There are no throwaways in this collection, but the first clear indication that we are in the presence of something special comes with “Something About Birds,” the third story in the book. The tale is made up of fragments of an interview with a famous author conducted by an aspiring writer. Neither of the characters are Tremblay, but both of them clearly are … or are they? We think we know, but we are invited to rethink that knowledge because in fiction there is “so much ambiguity and potential for different meanings.” The interviewer dissects the author’s work, asks smart questions, and eventually receives a decapitated bird’s head as an invitation to a party. This story is a deconstruction of contemporary horror fiction and a look at the way in which an author’s persona tends to bleed into real life and vice versa.
“Something About Birds” is only one of many stories in which horror, real-life commentary, and Tremblay himself mix together in various ways to create truly unique horror. Tremblay is a math teacher, and in “The Teacher” he again writes about himself obliquely, this time exploring not only his anxieties as an educator, but also those that stuck with him from his time as a student, and he does so with a healthy dose of horror that ranges from existential dread to gory videos intended to teach young drivers about the dangers of not being careful on the road:
There is a collage of clips and images — nothing in focus for more than a second or two — of car accidents. The kind of stuff some of us saw in driver’s ed. The images of crushed and limbless and decapitated bodies are intercut with scenes from funerals, and there are red-eyed family members, the ones who never saw any of it coming, wailing and crying and breaking apart. Then the video ends with a teenage boy, alone in his room. There’s no sound. His head is shaved to black stubble and he wears a sleeveless white T-shirt. The room is dark, and he scowls. There’s no warning and he puts a handgun in his mouth and pulls the trigger.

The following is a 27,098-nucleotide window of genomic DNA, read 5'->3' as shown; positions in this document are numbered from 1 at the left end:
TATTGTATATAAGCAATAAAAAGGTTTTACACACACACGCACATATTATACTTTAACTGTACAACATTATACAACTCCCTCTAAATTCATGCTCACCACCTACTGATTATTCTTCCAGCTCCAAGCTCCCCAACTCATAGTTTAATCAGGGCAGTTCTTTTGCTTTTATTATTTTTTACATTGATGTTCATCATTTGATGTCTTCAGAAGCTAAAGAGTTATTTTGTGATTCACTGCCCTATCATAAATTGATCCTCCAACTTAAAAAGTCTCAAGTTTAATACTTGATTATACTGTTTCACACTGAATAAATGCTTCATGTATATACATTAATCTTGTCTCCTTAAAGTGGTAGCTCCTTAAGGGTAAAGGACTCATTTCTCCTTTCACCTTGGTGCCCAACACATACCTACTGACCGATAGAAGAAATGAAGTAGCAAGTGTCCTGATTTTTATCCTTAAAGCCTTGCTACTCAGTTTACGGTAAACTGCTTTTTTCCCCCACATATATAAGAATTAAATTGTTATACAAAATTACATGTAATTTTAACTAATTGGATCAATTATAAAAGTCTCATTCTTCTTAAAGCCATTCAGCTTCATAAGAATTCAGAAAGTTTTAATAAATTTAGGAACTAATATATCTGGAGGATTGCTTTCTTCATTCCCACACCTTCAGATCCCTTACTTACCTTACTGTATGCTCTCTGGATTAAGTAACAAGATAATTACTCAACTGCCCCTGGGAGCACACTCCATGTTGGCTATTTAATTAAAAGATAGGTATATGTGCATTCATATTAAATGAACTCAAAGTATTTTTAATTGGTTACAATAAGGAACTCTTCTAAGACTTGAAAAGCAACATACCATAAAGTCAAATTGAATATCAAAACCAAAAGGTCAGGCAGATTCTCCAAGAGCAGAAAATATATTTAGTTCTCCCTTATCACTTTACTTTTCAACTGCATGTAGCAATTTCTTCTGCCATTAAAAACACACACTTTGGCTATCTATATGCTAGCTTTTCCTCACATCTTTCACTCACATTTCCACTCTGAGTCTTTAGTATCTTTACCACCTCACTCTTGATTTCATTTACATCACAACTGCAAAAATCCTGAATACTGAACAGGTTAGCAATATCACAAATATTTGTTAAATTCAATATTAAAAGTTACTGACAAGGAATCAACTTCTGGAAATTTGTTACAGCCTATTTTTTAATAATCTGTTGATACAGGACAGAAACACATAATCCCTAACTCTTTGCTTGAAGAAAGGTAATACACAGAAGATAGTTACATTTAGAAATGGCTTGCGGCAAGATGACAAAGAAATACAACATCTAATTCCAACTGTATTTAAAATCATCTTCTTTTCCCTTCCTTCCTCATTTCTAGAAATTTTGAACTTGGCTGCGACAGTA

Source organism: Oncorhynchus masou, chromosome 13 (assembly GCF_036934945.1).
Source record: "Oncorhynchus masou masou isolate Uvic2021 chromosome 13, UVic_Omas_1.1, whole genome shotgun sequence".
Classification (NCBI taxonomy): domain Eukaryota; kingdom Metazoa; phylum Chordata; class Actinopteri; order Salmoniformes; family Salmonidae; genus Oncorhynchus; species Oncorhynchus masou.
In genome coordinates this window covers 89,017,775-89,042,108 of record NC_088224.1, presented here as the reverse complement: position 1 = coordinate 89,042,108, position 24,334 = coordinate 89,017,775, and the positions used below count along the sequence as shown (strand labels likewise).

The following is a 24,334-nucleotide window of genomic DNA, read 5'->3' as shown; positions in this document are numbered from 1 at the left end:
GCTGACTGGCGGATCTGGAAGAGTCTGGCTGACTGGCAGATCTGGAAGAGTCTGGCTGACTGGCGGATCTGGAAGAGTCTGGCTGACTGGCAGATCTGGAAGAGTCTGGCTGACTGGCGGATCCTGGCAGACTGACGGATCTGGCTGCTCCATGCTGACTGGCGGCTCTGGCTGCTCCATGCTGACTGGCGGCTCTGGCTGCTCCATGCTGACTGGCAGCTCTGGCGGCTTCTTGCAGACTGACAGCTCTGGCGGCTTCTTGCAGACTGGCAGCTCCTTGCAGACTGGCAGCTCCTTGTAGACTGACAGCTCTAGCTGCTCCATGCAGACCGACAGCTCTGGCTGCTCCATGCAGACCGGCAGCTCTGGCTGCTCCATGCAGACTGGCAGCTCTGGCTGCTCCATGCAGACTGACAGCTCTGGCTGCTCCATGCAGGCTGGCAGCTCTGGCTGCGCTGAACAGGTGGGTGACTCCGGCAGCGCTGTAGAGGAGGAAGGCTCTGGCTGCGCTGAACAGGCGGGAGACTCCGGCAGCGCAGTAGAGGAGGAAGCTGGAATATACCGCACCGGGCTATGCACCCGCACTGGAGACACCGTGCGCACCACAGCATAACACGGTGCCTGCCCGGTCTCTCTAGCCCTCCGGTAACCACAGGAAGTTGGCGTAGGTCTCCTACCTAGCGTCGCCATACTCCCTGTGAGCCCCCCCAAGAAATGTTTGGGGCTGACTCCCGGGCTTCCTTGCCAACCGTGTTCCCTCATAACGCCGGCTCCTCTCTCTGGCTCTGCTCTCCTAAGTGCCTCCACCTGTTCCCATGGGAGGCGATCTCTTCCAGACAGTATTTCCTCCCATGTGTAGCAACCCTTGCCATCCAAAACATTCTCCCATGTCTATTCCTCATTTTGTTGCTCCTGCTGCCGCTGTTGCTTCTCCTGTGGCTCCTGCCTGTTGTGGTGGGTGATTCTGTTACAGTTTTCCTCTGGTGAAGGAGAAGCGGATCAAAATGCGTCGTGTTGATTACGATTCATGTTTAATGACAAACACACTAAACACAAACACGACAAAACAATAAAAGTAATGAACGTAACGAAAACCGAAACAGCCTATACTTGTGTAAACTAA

If an interview for a blog and a story that includes memories of horrible experiences at school seem strange, then some of the rest of the stories in Growing Things are downright bizarre, especially in terms of format. For example, “A Haunted House is a Wheel Upon Which Some Are Broken” is a choose-your-own-adventure story that allows readers to select where they want the narrative to go next. And then there’s “Nineteen Snapshots of Dennisport,” which is told through a narrator as he explains a series of photos.
Tremblay’s oeuvre shares a number of cohesive elements that make his work some of the best in contemporary horror. Chief among them are uncertainty and tension. In Tremblay’s novels and short stories, the reader is always placed on shaky ground and nothing is what it seems. Those elements are abundantly present here. Scaring someone is an art form, and Tremblay has mastered it by understanding that not everyone will react equally to monsters and ghosts, but no one will be unaffected by a sense of discomfort and ambiguity brought forth by the realization that they don’t know what’s going on. We fear the unknown, and in these stories, we don’t know anything.